In the world of sleep, foam mattress reviews have been growing in popularity as people hunt for the perfect night’s rest. There are so many different types of mattresses on the market now, many of which are foam based, but shopping for a foam mattress can be a daunting task. Different types of foam, thickness, firmness, breathability, are just a few characteristics that may vary depending on what type of foam is used. In order to make an informed decision, you’ve got to get the lowdown on the basics of foam mattresses.
This guide outlines types of foam, their differences, and what types of sleepers each foam responds best to.
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Types of Foam
Unlike traditional innerspring mattresses that use steel coils to relieve pressure points, foam mattresses rely on supportive layers of foam to adjust to your body. Many mattresses vary in the thickness or type of foam used, but the different layers are what makes each foam mattress so unique. It is very common for a good foam mattress to start with a base layer of support foam.
Support foam is a high density foundational layer. It is highly breathable which helps to limit the absorption of excess heat while still being firm enough to give the mattress its structure. Some support foams may be noted as convoluted foams. These special foams are machine pressed to give them their unique cone-like structure. This feature helps to prevent the mattress from sagging. It also provides deep compression support and promotes cooling and breathability throughout the mattress.
Above the foundational support foam layer, some mattresses will include a layer of transition foam. Transition foam provides additional support to the above layers and also helps to provide deep compression support. This is especially important for heavier sleepers. Transitional foam is usually a poly foam or sometimes a memory foam (see below for more info).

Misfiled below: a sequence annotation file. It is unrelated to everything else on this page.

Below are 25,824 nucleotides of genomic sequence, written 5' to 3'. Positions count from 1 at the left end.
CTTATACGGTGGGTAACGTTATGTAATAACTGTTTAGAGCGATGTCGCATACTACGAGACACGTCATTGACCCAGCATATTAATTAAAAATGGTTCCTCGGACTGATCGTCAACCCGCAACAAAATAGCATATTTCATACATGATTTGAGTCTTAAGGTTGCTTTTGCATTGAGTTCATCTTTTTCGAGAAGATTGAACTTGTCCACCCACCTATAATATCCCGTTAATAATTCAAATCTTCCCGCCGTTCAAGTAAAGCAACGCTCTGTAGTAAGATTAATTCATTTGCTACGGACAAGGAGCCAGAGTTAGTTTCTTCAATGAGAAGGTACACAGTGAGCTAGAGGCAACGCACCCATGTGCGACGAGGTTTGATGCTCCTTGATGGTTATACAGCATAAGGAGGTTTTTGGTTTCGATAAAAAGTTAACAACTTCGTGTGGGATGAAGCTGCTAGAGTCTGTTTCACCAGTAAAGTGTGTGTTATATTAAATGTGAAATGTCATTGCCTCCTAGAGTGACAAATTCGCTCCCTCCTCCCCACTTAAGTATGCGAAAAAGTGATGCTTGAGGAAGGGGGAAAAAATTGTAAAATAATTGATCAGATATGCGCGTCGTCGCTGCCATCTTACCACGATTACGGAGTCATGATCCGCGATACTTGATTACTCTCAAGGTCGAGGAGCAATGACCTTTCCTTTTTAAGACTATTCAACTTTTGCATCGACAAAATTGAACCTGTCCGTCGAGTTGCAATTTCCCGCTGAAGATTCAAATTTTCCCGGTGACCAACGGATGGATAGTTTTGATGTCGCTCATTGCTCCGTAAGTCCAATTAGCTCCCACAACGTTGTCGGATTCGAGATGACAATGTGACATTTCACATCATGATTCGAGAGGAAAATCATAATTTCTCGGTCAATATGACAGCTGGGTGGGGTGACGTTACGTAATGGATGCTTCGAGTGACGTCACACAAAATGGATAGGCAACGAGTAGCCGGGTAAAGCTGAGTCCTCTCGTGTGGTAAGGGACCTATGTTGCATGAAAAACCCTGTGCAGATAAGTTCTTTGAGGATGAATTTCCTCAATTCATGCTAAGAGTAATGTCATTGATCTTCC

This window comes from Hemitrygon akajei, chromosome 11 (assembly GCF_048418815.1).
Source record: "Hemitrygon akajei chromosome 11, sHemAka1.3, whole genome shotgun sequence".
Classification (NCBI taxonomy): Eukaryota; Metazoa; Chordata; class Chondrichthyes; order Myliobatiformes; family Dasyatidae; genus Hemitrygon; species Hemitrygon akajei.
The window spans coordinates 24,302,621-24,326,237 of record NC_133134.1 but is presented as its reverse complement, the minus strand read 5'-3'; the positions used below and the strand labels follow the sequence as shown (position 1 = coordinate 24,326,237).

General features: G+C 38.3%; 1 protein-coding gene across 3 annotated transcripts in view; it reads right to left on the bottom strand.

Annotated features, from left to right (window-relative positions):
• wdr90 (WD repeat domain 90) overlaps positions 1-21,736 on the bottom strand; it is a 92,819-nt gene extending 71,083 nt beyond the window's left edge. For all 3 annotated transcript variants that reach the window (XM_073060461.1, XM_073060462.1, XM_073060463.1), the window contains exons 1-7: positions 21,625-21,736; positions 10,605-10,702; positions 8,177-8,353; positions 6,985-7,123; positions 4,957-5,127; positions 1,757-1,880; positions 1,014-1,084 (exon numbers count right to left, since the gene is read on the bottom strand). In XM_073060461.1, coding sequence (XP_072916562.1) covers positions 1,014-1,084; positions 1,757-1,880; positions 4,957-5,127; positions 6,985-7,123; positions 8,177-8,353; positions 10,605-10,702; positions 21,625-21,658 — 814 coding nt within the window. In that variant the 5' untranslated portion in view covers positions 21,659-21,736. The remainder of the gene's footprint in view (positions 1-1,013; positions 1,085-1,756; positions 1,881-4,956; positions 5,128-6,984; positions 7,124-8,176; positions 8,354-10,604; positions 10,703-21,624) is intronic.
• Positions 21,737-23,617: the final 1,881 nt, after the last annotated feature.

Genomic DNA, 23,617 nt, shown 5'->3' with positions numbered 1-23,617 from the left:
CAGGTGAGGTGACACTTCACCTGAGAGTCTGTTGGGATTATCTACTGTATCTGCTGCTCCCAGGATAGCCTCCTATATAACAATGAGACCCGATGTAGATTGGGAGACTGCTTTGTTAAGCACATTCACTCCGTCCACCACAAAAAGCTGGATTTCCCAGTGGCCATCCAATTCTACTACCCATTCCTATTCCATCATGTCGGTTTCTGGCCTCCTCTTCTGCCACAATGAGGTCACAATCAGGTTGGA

Latex foam is used for comfort, bounce and cooling. It is a more responsive foam in how quickly it is able to adjust to your changes in position and movements. This is in contrast to memory foam, which is usually slower to respond, but creates a more pronounced hug and contour. In your search through foam mattress reviews, you may also run across some aerated latex foams. These foams have all of the same properties of a traditional latex foam, while also adding extra breathability. In addition, some sleepers find the responsiveness of an aerated latex foam to be quicker than traditional latex.
Memory foam is sometimes used in place of or in conjunction with latex foam for hybrid mattresses. This foam provides body-contouring support that relives pressure points, while also providing deep compression support. There are many different types of memory foam. It’s important to note that all memory foams are not created equal, there is a wide spectrum of varying quality and performance. Some memory foams are nearly as responsive as latex, while more traditional memory foams may take several seconds to respond. The depth of the sinkage and hug also varies between memory foams.